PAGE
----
A top union body in Quebec has dealt a serious blow to the province's embattled asbestos industry. In an overwhelming voice vote last week, representatives of the 300,000-member Confederation of National Trade Unions (CSN) voted against the planned expansion of Canada's last asbestos mine in the town of Asbestos, Quebec. 'This is a truly historic moment,' said Kathleen Ruff, a leading Canadian human rights advocate, adding the union body 'is showing courage, integrity and, above all, solidarity in taking this public stand in support of the lives of workers in India and other countries where the cancer-causing fibres were being sold.' Ahead of the vote, CNS president Claudette Carbonneau told delegates: 'Quebec, like many advanced industrial societies, has been shaken by the use of a resource which sows death. If health and safety conditions do not prevent these deadly illnesses in Quebec, it is difficult to pretend that there can be safe use of asbestos in developing countries.' Carbonneau said it was vital to take the action now as the Quebec government is deciding 'whether to finance a revival of the bankrupt Quebec asbestos industry.' The union body says it now wants 'to draw up a proposed schedule and transition and restructuring programme for workers in this industry, from a standpoint of triggering the necessary debate on banning asbestos with both levels of governments.' Owners of the Jeffrey Mine, which is currently seeking support from the federal and Quebec provincial governments to underwrite a massive expansion plan (Risks 493), has seen its proposal opposed by the major medical, cancer, union and occupational disease prevention organisations in Canada and, recently, in traditionally pro-asbestos Quebec.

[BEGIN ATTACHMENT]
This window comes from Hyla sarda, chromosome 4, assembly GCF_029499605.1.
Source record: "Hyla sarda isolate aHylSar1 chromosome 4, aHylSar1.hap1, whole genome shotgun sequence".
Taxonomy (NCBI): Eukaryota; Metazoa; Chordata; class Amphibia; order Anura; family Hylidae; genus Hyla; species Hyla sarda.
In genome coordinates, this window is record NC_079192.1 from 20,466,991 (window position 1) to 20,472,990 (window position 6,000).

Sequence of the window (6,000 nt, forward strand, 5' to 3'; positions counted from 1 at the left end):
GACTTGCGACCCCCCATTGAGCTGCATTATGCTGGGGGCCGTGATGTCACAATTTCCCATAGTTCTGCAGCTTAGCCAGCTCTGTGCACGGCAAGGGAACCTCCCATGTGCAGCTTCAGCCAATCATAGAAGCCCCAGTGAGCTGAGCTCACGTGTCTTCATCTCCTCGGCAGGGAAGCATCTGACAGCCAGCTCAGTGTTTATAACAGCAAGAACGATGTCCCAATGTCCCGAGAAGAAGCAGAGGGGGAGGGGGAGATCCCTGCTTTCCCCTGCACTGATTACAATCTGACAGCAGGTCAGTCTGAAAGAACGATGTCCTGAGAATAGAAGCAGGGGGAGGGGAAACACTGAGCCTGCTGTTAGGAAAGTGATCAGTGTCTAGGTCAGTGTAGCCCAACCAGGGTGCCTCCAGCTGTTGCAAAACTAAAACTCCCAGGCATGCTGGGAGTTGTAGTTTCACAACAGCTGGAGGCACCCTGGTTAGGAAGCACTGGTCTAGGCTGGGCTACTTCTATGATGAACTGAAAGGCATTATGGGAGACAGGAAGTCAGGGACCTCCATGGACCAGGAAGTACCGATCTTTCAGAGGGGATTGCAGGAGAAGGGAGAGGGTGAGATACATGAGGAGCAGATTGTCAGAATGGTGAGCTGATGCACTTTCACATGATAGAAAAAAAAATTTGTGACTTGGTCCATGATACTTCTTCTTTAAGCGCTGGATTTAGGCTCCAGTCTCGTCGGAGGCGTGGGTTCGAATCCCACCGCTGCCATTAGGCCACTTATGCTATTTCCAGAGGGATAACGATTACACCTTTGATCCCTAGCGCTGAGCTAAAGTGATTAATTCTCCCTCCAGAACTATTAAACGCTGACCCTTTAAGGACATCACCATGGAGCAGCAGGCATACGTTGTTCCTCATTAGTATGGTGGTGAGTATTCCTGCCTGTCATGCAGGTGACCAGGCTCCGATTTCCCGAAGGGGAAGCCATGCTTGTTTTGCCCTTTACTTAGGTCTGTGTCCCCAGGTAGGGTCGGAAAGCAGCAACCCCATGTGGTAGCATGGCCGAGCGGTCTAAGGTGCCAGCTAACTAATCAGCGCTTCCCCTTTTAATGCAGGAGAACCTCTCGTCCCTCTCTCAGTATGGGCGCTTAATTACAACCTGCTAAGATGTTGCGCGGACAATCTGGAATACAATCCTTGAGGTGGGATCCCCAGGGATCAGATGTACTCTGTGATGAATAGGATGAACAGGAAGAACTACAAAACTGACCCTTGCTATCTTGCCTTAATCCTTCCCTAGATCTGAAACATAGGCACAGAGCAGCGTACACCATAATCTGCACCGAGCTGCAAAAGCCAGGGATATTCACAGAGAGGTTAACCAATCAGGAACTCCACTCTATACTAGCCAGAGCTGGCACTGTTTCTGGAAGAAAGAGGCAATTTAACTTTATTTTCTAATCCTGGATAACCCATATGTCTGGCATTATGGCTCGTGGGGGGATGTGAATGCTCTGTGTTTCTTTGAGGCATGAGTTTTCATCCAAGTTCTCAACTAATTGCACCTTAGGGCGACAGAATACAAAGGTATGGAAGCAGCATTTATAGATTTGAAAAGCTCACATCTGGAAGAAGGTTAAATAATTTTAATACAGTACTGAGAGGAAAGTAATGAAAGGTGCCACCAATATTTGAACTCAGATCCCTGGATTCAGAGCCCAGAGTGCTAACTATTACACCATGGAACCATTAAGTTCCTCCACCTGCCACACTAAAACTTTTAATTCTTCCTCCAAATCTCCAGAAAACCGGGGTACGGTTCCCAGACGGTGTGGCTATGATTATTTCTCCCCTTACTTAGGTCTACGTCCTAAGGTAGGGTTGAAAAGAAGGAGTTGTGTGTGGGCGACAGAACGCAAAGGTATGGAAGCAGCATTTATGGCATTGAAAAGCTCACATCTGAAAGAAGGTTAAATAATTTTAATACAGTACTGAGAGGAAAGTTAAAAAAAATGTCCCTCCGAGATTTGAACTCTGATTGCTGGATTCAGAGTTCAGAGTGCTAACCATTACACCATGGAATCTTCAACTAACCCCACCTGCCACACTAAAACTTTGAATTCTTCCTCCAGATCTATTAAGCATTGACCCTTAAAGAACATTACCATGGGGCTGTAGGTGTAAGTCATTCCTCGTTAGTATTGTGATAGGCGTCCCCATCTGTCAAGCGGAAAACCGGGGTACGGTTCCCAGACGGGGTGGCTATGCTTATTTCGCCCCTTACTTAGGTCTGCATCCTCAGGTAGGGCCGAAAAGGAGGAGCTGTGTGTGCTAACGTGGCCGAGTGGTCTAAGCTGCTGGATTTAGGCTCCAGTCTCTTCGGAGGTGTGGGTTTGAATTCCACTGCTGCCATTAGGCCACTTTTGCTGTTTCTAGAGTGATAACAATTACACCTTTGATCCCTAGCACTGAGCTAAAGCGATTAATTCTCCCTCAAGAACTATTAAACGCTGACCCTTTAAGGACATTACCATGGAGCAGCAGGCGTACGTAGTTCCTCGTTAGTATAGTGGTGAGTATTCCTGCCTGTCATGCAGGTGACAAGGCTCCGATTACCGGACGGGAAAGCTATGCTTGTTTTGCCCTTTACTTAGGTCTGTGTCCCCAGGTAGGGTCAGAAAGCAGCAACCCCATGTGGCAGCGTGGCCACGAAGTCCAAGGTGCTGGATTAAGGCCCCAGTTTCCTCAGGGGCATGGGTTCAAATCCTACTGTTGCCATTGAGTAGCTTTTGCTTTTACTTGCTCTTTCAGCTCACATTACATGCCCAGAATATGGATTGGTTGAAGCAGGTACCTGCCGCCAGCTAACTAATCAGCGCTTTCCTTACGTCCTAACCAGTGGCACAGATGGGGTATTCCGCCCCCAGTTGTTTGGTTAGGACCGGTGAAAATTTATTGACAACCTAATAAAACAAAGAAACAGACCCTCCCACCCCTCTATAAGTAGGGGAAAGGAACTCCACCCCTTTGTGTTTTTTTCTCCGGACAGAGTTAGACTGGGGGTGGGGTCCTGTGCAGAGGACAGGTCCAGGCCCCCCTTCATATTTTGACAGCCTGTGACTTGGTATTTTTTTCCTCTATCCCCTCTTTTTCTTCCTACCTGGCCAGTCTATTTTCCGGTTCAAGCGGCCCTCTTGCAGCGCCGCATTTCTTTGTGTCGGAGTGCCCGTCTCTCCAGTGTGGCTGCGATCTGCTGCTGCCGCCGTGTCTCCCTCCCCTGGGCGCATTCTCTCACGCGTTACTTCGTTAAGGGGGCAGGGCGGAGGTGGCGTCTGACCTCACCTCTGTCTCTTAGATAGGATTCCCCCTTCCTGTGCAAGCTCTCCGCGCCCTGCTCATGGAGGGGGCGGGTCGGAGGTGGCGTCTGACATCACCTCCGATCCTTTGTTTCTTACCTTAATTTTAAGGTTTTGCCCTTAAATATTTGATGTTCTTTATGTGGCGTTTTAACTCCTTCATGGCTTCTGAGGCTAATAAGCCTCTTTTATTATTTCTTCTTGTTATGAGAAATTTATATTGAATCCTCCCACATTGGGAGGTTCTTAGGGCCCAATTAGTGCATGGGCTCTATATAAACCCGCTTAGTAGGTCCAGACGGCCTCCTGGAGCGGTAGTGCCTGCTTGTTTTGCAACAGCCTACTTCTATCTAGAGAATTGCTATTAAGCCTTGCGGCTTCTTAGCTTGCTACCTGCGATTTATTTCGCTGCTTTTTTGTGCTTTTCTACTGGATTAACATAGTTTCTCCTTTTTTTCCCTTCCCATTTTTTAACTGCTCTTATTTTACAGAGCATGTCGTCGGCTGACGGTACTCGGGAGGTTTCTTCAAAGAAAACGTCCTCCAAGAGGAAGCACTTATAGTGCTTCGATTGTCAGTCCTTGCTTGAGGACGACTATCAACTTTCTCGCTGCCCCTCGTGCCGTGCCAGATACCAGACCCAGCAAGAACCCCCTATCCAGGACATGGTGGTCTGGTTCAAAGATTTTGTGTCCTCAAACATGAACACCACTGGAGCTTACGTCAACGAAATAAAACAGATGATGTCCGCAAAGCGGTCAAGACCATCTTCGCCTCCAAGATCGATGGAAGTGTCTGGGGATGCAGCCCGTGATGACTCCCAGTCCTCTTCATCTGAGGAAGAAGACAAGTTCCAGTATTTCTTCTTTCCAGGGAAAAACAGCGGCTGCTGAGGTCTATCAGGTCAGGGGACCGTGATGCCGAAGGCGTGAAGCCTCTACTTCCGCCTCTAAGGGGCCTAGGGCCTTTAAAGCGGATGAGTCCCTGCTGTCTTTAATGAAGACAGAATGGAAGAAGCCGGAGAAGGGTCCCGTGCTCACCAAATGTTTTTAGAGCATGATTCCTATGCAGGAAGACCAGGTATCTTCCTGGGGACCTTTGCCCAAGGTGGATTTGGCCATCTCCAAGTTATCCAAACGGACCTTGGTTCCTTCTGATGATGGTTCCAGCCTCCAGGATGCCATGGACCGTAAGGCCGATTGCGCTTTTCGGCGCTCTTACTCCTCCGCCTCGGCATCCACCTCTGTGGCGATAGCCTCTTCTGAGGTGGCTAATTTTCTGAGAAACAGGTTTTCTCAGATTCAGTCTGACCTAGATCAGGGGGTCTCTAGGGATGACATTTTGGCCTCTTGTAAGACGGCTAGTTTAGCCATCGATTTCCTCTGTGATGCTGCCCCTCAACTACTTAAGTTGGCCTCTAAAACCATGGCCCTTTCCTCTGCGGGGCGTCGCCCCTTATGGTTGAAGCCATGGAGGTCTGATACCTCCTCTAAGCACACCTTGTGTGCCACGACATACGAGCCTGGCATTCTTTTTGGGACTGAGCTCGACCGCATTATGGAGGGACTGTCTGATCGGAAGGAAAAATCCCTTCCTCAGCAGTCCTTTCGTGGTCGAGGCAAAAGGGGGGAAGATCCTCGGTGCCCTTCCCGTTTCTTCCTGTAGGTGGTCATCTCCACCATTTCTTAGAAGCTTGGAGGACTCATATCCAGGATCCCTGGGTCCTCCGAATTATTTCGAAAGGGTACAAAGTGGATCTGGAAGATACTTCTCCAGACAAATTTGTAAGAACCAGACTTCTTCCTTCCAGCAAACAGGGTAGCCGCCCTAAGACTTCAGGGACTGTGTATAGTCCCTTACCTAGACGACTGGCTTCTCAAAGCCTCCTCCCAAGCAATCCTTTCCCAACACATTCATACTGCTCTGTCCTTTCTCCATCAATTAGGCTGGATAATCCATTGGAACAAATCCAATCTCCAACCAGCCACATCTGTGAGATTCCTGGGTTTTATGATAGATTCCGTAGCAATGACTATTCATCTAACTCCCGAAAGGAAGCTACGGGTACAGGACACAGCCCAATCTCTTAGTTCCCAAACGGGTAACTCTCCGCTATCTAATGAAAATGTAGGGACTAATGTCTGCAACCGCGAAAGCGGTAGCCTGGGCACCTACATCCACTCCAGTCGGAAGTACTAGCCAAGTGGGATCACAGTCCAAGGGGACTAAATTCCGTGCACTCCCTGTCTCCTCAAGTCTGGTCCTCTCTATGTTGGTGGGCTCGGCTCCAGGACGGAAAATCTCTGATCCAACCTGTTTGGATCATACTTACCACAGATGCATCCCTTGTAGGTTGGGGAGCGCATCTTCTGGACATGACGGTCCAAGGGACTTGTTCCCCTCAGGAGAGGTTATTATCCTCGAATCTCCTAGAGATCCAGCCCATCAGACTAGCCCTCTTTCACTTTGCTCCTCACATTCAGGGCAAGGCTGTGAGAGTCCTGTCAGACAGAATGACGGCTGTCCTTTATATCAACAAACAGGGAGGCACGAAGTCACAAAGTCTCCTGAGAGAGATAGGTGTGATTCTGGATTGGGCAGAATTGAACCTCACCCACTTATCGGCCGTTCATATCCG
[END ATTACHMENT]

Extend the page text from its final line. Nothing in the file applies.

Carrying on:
Unions worldwide are calling on the Chilean government to deliver on mine safety promises made to Chilean miners rescued in the San José mine last October (Risks 479). 'When the world's media was still focusing on Chile, President Piñera committed to reform Chile's weak mine safety laws within 90 days, and to ratify the International Labour Organisation Convention on safety in mines. Nothing has changed yet, and Chile's miners are still facing unacceptable risks to their health and safety,' said ITUC general secretary Sharan Burrow. In an appeal for international support to press Chile to do what the president promised, the general secretaries of the International Chemical, Energy and Mineworkers' Federation (ICEM), Manfred Warda, and of the International Metalworkers' Federation (IMF), Jyrki Raina, called on Chile to adopt the key UN regulation, ILO Convention 176. 'Convention 176 can and will provide the framework for revising the mine safety laws in Chile,' they state in a letter to the global union movement seeking support for the campaign. 'It is a universal fact that when the union voice is part of monitoring mine safety, the risks in mining get reduced dramatically. This convention makes union involvement through safety committees an inherent part of the process.' According to ITUC's Sharan Burrow: 'On several occasions, President Piñera has highlighted the importance of ensuring sustainable development in Chile, recognising the fundamental role of workers and inspired by the courage, solidarity and vision shown by the 33 trapped miners. Sustainable development cannot become a reality in Chile without a comprehensive mine safety culture that includes respect for the rights of mine workers to union representation and genuine dialogue to bring urgently-needed reform.' Aidan White, general secretary of the global federation of media unions IFJ added: 'After soaking up the publicity, the government is now backing away from its commitments. Journalists groups in Latin America and around the world are shocked by this cynical behaviour and we fully support the trade union demand that Chile cleans up its act and gets into line with international mining standards.'